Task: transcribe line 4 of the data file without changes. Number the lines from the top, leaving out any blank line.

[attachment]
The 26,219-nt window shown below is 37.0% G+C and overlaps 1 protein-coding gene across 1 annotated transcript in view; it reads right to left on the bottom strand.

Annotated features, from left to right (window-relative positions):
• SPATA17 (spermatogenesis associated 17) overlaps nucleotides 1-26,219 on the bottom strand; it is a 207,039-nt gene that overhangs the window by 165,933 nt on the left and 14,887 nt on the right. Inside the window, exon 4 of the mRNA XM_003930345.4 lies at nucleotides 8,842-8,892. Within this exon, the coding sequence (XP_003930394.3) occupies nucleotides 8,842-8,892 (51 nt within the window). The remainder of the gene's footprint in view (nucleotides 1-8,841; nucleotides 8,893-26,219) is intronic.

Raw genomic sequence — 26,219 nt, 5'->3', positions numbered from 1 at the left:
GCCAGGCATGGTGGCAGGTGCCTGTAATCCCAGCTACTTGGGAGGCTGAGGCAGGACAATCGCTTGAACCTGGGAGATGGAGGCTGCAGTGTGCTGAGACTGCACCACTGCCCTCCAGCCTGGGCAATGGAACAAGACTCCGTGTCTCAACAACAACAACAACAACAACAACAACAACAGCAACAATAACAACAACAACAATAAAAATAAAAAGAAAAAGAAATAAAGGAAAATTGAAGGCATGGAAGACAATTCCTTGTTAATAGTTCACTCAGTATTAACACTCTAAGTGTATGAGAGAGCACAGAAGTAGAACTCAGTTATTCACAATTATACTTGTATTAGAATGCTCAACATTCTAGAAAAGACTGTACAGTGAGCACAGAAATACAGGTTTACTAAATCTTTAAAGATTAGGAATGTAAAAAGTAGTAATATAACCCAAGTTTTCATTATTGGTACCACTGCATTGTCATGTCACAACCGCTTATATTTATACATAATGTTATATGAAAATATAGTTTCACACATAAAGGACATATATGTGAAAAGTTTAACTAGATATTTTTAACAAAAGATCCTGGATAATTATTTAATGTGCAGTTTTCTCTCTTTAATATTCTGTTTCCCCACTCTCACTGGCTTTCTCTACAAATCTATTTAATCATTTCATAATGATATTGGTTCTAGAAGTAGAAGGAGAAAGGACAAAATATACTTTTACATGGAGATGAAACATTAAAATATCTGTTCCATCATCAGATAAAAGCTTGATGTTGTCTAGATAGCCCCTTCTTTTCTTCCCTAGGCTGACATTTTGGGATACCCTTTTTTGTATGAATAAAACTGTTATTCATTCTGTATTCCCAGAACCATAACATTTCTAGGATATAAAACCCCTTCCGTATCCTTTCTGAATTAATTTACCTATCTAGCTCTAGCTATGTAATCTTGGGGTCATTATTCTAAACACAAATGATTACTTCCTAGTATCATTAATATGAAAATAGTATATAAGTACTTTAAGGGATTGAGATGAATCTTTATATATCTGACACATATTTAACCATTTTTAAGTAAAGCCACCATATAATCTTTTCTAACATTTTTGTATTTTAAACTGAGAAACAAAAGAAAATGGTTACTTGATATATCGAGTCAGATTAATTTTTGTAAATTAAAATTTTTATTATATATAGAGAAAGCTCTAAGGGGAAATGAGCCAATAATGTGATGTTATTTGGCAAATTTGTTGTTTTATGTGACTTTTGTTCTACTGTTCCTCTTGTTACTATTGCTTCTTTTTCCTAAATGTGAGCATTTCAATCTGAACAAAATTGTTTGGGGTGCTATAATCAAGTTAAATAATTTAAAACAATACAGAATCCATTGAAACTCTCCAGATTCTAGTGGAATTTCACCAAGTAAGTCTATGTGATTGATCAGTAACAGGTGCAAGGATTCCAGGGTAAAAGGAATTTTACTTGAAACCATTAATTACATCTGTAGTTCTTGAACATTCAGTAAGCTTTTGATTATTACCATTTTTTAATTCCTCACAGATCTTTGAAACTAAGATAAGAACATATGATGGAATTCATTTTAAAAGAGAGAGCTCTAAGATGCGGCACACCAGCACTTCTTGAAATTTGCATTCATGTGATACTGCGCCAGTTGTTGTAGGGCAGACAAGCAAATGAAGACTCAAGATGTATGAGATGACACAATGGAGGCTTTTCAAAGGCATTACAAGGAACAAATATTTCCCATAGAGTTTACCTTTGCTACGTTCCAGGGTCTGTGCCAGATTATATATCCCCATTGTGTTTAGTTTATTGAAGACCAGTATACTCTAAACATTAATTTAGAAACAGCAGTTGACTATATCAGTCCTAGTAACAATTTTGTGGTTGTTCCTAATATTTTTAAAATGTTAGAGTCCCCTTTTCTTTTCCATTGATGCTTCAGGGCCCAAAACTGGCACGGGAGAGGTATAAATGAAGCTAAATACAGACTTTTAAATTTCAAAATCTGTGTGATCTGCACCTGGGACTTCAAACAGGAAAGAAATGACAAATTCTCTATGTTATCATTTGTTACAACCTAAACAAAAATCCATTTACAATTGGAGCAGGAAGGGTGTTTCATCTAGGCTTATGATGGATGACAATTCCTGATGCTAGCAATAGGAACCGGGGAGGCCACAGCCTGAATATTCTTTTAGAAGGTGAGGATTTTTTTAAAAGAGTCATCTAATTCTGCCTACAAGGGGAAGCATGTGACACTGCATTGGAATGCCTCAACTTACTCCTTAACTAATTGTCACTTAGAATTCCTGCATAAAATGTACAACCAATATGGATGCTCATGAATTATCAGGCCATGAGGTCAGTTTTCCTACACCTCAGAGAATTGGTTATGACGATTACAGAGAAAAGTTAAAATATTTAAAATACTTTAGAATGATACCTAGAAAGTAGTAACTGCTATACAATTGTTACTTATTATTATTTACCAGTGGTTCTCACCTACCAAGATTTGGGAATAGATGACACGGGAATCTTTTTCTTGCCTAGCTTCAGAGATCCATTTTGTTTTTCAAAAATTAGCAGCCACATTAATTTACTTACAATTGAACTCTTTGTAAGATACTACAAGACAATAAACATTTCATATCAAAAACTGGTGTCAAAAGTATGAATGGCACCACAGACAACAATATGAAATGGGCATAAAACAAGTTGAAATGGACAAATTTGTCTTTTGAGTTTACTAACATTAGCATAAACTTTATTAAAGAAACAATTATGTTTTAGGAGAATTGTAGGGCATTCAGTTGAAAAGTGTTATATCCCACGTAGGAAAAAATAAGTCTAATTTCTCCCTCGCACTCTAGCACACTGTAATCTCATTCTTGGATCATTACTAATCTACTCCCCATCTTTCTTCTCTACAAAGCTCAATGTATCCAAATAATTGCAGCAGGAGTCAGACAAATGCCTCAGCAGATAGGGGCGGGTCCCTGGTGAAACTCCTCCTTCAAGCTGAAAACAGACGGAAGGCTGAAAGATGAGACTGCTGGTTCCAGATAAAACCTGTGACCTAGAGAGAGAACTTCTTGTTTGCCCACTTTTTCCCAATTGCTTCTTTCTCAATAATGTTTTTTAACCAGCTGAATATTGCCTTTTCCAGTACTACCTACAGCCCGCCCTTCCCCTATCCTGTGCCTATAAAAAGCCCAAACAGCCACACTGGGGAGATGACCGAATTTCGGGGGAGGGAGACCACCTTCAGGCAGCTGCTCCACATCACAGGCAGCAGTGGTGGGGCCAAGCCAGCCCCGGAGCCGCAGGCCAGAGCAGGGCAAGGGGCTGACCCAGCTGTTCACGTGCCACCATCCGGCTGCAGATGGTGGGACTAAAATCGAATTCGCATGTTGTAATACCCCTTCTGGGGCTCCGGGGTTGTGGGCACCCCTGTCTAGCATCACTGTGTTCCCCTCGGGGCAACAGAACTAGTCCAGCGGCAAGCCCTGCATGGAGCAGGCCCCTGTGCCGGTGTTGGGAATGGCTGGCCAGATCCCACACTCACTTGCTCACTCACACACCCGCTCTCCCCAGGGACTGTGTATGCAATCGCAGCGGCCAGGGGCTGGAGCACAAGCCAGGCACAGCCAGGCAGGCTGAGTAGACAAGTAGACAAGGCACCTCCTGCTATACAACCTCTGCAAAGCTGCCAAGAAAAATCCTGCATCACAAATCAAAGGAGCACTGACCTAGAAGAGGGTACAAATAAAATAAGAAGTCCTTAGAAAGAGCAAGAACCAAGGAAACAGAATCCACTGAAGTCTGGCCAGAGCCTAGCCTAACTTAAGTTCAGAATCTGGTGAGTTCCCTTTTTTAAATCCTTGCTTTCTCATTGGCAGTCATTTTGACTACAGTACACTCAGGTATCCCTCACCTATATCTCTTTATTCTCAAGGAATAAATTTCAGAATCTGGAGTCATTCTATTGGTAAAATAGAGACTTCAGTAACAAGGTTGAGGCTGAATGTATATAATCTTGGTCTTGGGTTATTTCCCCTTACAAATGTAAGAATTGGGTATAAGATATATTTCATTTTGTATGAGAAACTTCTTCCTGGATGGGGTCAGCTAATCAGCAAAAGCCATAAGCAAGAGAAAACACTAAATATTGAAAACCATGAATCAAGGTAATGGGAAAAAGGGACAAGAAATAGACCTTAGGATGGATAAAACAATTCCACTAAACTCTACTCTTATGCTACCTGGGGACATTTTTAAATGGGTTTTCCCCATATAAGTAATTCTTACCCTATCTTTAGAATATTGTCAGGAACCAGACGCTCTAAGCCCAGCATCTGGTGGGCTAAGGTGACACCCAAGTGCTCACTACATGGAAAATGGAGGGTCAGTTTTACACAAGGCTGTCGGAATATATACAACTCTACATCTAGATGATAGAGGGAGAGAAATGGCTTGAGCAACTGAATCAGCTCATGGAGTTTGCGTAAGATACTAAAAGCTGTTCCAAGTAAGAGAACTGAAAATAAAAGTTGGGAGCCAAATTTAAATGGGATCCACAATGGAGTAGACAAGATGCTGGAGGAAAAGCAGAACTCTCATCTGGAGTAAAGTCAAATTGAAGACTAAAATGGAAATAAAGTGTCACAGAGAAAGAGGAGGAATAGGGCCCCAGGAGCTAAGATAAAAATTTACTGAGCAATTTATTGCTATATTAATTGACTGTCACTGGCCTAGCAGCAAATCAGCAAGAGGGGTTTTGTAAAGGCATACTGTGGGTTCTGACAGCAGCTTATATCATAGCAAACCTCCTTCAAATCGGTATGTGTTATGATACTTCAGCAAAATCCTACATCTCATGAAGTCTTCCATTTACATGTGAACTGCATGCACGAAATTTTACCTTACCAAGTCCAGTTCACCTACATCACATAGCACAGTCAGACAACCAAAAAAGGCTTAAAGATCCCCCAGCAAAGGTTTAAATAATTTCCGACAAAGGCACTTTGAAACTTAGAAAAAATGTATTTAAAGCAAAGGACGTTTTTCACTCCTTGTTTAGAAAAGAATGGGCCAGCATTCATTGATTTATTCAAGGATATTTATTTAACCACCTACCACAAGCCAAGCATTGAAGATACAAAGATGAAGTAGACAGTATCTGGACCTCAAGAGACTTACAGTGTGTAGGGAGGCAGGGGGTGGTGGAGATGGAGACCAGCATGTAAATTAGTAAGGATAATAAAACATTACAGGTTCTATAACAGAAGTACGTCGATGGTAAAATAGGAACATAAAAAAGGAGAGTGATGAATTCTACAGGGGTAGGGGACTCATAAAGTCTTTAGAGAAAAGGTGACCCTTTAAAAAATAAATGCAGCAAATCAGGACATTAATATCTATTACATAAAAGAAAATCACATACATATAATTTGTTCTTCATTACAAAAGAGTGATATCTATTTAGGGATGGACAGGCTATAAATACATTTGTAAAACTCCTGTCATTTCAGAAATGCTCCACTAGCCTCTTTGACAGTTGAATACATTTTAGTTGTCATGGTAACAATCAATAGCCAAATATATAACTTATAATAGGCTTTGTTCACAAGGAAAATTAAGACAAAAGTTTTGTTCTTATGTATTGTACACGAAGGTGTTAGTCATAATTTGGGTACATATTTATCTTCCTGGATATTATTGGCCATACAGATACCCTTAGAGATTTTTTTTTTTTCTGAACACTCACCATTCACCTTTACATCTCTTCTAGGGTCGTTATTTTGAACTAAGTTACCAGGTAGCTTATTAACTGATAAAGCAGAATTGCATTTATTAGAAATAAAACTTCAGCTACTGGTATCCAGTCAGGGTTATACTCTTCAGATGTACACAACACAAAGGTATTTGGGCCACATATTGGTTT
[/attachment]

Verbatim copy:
Raw genomic sequence — 26,219 nt, 5'->3', positions numbered from 1 at the left: